In the midst of the realist-leaning artistic climate of the Late Gothic and Early Renaissance, Netherlandish painter Hieronymus Bosch (c. 1450–1516) was more than an anomaly. Bosch’s paintings are populated with grotesque scenes of fantastical creatures succumbing to all manner of human desire, fantasy, and angst. One of his greatest inventions was to take the figural and scenic representations known as drolleries, which use the monstrous and the grotesque to illustrate sin and evil, and to transfer them from the marginalia of illuminated manuscripts into large-format panel paintings. Alongside traditional hybrids of man and beast, such as centaurs, and mythological creatures such as unicorns, devils, dragons, and griffins, we also encounter countless mixed creatures freely invented by the artist. Many subsidiary scenes illustrate proverbs and figures of speech in common use in Bosch’s day. In his Temptation of St Anthony triptych, for example, the artist shows a messenger devil wearing ice skates, evoking the popular expression that the world was “skating on ice”—meaning it had gone astray. In his pictorial translation of proverbs, in particular, Bosch was very much an innovator.
Bosch—whose real name was Jheronimus van Aken—was widely copied and imitated: the number of surviving works by Bosch’s followers exceeds the master’s own production by more than tenfold. Today only 20 paintings and eight drawings are confidently assigned to Bosch’s oeuvre. He continues to be seen as a visionary, a portrayer of dreams and nightmares, and the painter par excellence of hell and its demons.
Featuring brand new photography of recently restored paintings, this exhaustive book, published in view of the upcoming 500th anniversary of Bosch’s death, covers the artist’s complete works. Discover Bosch’s pictorial inventions in splendid reproductions with copious details and a huge fold-out spread, over 110 cm (43 in.) long, of The Garden of Earthly Delights. Art historian and acknowledged Bosch expert Stefan Fischer examines just what it was about Bosch and his painting that proved so immensely influential.
“TASCHEN’s new book on Bosch is surely the most lavishly produced monograph ever published on the artist. Weighing almost ten pounds, its three hundred pages include superb colour reproductions of Bosch’s paintings and drawings, supplemented by numerous enlarged details that allow us to examine the details of Bosch’s fantastic imagery with a clarity seldom possible, even when we confront them in a museum gallery.”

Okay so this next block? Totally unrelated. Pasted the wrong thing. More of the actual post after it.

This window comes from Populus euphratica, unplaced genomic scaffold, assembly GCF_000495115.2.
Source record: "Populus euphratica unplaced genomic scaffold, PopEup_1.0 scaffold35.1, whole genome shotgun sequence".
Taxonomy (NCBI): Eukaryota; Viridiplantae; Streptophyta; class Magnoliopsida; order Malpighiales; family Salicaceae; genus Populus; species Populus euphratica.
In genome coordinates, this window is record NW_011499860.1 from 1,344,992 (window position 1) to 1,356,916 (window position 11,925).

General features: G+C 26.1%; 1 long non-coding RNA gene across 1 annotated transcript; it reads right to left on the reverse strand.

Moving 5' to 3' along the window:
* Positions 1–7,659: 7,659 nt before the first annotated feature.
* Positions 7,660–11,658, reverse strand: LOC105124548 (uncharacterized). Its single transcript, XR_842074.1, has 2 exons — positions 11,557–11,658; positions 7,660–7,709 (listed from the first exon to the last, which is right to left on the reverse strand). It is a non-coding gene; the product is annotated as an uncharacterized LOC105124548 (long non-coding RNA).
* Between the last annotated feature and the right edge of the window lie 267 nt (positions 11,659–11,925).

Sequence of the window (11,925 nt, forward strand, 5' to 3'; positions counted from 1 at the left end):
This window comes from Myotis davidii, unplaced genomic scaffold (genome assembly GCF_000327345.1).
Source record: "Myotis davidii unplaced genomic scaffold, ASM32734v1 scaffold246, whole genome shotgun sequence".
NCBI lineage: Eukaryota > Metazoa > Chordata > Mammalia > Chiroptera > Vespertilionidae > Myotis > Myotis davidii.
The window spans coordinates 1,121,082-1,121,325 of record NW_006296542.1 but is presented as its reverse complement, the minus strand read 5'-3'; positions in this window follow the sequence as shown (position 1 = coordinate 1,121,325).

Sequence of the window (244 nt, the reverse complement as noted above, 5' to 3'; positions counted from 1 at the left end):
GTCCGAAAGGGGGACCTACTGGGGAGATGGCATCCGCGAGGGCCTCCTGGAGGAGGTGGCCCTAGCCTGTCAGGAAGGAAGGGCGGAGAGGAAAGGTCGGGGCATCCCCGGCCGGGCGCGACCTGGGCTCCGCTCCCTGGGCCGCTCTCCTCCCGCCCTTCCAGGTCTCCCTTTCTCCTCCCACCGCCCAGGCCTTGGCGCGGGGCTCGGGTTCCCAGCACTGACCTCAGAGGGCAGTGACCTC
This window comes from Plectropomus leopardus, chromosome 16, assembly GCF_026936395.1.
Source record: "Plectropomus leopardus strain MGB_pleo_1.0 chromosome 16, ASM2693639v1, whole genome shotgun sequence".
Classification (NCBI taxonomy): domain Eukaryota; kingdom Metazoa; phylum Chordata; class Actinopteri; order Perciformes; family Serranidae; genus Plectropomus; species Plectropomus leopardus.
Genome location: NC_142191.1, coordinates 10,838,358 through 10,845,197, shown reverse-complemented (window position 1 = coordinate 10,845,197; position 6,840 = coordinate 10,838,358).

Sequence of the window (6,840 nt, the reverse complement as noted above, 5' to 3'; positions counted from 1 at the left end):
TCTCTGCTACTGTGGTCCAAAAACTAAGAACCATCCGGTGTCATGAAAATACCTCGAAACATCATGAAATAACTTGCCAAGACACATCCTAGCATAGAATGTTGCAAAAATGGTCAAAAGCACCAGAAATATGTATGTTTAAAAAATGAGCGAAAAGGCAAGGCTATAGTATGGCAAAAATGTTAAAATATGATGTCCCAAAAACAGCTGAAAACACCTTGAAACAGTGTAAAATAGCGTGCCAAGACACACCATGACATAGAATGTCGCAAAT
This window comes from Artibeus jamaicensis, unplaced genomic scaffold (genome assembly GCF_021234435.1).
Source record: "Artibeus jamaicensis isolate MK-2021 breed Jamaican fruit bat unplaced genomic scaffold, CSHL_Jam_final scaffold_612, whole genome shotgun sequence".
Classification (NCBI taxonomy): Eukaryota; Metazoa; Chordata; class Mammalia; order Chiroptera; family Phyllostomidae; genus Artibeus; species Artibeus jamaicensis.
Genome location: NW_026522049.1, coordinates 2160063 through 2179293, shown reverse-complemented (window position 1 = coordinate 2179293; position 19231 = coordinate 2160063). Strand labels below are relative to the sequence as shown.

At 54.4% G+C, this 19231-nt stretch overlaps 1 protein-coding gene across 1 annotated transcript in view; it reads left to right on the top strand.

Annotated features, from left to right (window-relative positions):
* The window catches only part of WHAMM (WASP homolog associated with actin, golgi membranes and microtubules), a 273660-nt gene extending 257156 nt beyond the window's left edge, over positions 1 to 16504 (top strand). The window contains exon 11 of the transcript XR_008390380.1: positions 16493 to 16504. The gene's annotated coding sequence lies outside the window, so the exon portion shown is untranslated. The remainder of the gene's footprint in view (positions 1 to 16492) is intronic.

— The Burlington Magazine, London
“Our absolute favourite… a magnificent book… The book is as impressive for its size as for the quality of its reproductions, whose goal is to permit the reader finally to grasp the most beautiful triptychs in their totality… Here truly the magic and precision of the artist are revealed, along with his entire symbolology.”
— Le Parisien Magazine, Paris
“This contemporary of Johannes Gutenberg and Christopher Columbus was, with brush in hand, already as modern and as monstrously playful as the Swiss science-fiction surrealist H.R. Giger 500 years later. He was as sensually sinful as the gallant Helmut Newton and as imaginative as Spain’s ingenious top eccentric Salvador Dalí. Here for the first time all his paintings are published in one book.”
— 10 vor 10 (SRF 1), Zurich
“Sumptuous! That’s the adjective that comes to mind when leafing through the titanic volume that TASCHEN – truly now the temple-guardians of world art – have devoted to Hieronymus Bosch. An almost exhaustive work combining luxurious illustrations and commentaries of exceptionally fascinating scholarship; reading this volume requires time and attention if one is to grasp the full subtlety of the delirious or Dantesque visions that sit side-by-side with the most traditional religious representations. Throughout it swarm the myriad strange creatures born directly of the artist’s prodigious imagination. Such opulence makes of this jewel of the bookcase both a work of art and a testimony to the magnificent artistic prodigality of the man.”
— Le Nouvel Observateur/ Blog Nomade’s Land, Paris
“You step into this majestic homage to Hieronymus Bosch as you might into a film on a Hollywood cinema screen… No second thoughts: buy this immense book full of often scabrous images. They will surely make of you an inspired being. The reproductions have immense presence, often over the full double-spread. The selection of details for enlargement is invariably judicious.”
— Blog des arts, Lyons